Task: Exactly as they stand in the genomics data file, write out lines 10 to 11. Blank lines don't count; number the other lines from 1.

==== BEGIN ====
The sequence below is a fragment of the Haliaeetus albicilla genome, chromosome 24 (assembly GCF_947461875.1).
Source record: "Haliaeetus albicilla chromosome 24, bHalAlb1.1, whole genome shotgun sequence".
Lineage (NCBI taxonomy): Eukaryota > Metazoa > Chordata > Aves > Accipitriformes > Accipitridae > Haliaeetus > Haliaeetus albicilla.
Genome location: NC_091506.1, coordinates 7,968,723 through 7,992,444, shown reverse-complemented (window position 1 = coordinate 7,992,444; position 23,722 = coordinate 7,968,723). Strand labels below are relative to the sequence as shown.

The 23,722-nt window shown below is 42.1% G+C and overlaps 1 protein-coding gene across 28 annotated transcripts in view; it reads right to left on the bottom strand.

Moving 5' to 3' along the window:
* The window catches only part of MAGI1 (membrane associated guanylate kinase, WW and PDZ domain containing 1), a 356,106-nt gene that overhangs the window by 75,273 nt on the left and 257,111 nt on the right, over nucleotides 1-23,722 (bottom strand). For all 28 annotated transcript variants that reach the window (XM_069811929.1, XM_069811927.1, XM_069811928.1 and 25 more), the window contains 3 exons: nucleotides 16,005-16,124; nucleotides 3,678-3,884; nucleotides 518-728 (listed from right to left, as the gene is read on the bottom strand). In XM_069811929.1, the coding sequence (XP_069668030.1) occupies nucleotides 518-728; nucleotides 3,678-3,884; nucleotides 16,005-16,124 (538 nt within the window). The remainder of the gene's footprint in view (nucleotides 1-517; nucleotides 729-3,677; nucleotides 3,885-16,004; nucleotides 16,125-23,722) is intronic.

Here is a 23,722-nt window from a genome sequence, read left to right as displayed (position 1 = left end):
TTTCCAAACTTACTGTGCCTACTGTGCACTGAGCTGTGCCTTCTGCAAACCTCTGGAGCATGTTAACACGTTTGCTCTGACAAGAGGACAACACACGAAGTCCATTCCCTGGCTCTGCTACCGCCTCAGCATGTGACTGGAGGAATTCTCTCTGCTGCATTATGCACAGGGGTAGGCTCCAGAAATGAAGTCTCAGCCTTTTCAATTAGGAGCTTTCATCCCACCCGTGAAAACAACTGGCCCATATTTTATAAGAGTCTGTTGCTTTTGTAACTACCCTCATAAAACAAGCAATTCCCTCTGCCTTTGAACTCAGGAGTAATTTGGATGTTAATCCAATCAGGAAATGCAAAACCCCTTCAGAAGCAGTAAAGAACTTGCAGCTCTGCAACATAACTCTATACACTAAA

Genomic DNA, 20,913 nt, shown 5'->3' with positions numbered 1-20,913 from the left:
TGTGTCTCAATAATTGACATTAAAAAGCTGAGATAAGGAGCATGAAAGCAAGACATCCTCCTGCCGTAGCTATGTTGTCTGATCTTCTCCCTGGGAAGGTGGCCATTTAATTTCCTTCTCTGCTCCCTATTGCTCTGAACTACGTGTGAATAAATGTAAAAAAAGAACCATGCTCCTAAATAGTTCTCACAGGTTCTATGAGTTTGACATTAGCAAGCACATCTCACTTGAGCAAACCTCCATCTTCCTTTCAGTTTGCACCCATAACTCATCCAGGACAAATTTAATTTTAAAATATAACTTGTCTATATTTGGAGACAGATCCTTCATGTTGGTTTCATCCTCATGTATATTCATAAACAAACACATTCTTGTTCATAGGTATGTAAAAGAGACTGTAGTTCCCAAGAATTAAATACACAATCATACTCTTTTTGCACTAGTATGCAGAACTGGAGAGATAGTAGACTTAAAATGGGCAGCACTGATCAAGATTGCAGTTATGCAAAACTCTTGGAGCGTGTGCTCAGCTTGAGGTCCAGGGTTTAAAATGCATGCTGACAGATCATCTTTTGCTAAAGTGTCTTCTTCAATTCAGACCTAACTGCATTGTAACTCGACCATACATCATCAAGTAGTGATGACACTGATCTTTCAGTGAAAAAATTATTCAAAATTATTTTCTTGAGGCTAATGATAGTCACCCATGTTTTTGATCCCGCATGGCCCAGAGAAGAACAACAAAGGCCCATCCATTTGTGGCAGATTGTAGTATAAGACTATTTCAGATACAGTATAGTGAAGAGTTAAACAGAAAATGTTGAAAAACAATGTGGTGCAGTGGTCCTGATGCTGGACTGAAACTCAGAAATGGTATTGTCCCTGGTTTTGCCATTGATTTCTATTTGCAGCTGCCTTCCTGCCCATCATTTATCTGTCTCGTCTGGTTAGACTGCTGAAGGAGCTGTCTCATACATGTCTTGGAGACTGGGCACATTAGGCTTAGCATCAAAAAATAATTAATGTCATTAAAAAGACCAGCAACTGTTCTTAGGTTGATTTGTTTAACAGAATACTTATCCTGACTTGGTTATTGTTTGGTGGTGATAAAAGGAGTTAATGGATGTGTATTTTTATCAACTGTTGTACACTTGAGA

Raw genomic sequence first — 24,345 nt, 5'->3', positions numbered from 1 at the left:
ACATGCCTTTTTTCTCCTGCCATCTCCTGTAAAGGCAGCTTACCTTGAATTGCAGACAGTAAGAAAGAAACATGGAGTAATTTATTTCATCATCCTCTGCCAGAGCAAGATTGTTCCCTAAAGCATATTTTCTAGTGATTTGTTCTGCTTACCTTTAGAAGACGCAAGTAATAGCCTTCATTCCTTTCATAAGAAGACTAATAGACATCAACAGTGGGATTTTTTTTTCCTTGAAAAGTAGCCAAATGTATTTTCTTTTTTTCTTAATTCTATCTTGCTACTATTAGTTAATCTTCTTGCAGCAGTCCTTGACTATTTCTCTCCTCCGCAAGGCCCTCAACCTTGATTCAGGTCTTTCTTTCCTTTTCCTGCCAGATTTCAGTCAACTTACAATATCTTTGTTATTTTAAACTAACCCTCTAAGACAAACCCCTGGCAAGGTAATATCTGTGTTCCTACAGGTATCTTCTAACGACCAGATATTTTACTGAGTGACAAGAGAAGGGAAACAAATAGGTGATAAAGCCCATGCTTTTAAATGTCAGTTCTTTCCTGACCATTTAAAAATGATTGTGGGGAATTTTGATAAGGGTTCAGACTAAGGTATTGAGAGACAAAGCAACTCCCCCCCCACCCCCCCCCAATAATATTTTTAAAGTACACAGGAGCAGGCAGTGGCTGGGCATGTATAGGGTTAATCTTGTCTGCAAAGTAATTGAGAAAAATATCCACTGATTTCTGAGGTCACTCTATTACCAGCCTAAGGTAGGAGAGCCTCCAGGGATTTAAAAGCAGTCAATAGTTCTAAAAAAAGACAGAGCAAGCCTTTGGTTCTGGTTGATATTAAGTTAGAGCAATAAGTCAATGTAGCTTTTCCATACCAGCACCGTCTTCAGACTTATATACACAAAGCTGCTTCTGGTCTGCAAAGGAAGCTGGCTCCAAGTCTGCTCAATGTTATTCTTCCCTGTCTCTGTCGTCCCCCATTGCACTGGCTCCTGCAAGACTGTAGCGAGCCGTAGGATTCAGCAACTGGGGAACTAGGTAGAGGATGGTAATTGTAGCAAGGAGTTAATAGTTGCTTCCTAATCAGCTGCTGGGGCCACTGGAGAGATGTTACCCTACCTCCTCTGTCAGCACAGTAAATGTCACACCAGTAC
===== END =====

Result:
Genomic DNA, 20,913 nt, shown 5'->3' with positions numbered 1-20,913 from the left:
TGTGTCTCAATAATTGACATTAAAAAGCTGAGATAAGGAGCATGAAAGCAAGACATCCTCCTGCCGTAGCTATGTTGTCTGATCTTCTCCCTGGGAAGGTGGCCATTTAATTTCCTTCTCTGCTCCCTATTGCTCTGAACTACGTGTGAATAAATGTAAAAAAAGAACCATGCTCCTAAATAGTTCTCACAGGTTCTATGAGTTTGACATTAGCAAGCACATCTCACTTGAGCAAACCTCCATCTTCCTTTCAGTTTGCACCCATAACTCATCCAGGACAAATTTAATTTTAAAATATAACTTGTCTATATTTGGAGACAGATCCTTCATGTTGGTTTCATCCTCATGTATATTCATAAACAAACACATTCTTGTTCATAGGTATGTAAAAGAGACTGTAGTTCCCAAGAATTAAATACACAATCATACTCTTTTTGCACTAGTATGCAGAACTGGAGAGATAGTAGACTTAAAATGGGCAGCACTGATCAAGATTGCAGTTATGCAAAACTCTTGGAGCGTGTGCTCAGCTTGAGGTCCAGGGTTTAAAATGCATGCTGACAGATCATCTTTTGCTAAAGTGTCTTCTTCAATTCAGACCTAACTGCATTGTAACTCGACCATACATCATCAAGTAGTGATGACACTGATCTTTCAGTGAAAAAATTATTCAAAATTATTTTCTTGAGGCTAATGATAGTCACCCATGTTTTTGATCCCGCATGGCCCAGAGAAGAACAACAAAGGCCCATCCATTTGTGGCAGATTGTAGTATAAGACTATTTCAGATACAGTATAGTGAAGAGTTAAACAGAAAATGTTGAAAAACAATGTGGTGCAGTGGTCCTGATGCTGGACTGAAACTCAGAAATGGTATTGTCCCTGGTTTTGCCATTGATTTCTATTTGCAGCTGCCTTCCTGCCCATCATTTATCTGTCTCGTCTGGTTAGACTGCTGAAGGAGCTGTCTCATACATGTCTTGGAGACTGGGCACATTAGGCTTAGCATCAAAAAATAATTAATGTCATTAAAAAGACCAGCAACTGTTCTTAGGTTGATTTGTTTAACAGAATACTTATCCTGACTTGGTTATTGTTTGGTGGTGATAAAAGGAGTTAATGGATGTGTATTTTTATCAACTGTTGTACACTTGAGA